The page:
CAL’s ATR planes giving trouble

(Trinidad Guardian) Caribbean Airlines Limited (CAL)’s entire fleet of five ATR 72-600 turboprop aircraft have been down for the last three days, forcing the airline to press into service its fleet of Boeing-737-800 jet aircraft to alleviate the backlog of stranded passengers.

This was revealed by an aviation source. Tempers flared at the Piarco International Airport on Thursday after scores of passengers were forced to wait hours for flights to Tobago which were cancelled and they joined Tobago House of Assembly Minority leader Watson Duke in a sit-in protest.

Passengers arriving on international flights within the next few days should brace for delays at the immigration hall. Friday evening, hundreds of arriving passengers said they waited as long as three hours to clear immigration. It was not the first time in recent months such a situation had occurred. However, a source within the Immigration Division said what occurred Friday night was roughly seven international flights arrived within minutes of each other between 9:30 pm and 10 pm. That translated into more than 800 passengers in the arrival hall waiting to be processed.

According to a CNC3 report, additional officers were dispatched to deal with the backlog, but the immigration official said even at full capacity there will be delays in such a situation. Because of the time difference between T&T and the US, several flight arrival times had changed. The lines were reportedly cleared by midnight.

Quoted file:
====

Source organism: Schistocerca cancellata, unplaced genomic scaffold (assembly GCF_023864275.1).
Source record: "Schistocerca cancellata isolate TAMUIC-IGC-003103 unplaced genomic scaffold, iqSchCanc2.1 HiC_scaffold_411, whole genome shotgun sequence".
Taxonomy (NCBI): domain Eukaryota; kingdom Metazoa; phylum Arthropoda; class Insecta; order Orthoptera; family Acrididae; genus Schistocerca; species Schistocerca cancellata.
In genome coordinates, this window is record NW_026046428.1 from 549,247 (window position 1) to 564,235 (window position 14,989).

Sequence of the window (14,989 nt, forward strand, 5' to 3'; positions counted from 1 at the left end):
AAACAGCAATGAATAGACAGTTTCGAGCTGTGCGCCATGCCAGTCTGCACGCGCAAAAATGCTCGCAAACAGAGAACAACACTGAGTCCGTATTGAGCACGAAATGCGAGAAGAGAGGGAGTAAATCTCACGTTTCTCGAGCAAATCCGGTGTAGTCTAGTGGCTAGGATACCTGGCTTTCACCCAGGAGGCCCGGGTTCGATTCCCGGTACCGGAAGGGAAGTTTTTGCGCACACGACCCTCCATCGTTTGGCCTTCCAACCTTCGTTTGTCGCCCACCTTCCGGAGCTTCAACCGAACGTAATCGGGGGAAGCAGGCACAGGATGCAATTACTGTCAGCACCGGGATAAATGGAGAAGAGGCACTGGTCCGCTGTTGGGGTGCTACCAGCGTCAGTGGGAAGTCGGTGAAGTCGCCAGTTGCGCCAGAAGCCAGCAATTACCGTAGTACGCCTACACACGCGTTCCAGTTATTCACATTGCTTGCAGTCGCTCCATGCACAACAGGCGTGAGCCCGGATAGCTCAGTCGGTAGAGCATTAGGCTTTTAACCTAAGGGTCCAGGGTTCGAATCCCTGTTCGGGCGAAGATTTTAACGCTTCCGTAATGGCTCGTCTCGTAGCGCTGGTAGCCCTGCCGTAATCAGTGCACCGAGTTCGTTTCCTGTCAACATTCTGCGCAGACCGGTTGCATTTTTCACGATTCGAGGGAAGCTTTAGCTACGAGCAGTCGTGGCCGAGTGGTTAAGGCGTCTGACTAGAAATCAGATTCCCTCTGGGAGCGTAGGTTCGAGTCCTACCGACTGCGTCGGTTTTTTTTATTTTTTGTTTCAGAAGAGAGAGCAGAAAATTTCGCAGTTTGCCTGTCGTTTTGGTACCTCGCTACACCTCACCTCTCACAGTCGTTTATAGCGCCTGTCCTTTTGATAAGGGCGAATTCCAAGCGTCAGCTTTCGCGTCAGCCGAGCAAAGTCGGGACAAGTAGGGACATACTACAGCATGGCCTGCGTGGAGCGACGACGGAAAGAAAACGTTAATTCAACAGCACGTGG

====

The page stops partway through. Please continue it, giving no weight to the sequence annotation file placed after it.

Ironically, one day earlier in December 2016 passengers encountered the same fate with long delays with the same ATR type of aircraft as it was pulled from service due to a mechanical malfunction.

The insider said there were two other incidents earlier this year in July involving the ATR aircraft that were grounded as a result of technical problems.

He said “Pilots are not going to take aircraft into the skies if they’re not working properly. Our planes have been giving trouble.

“Safety is our number one priority. Communication is important. I told my passengers after my aircraft broke that their safety was my number one concern.

“Sorry to have you waiting, we’re not going anywhere right now, they’re down for the last three days and it’s not because we’re taking industrial action.”

He said the 737s have been taking up the slack where they can between the other international flights and CAL had been doing everything it can to make up for the delays of flights that had not gone on the ATRs.

He said even foreign ATR aviation experts were brought in to examine the aircraft but the problems continued and were taken off the service and grounded because of “technical issues.”

 

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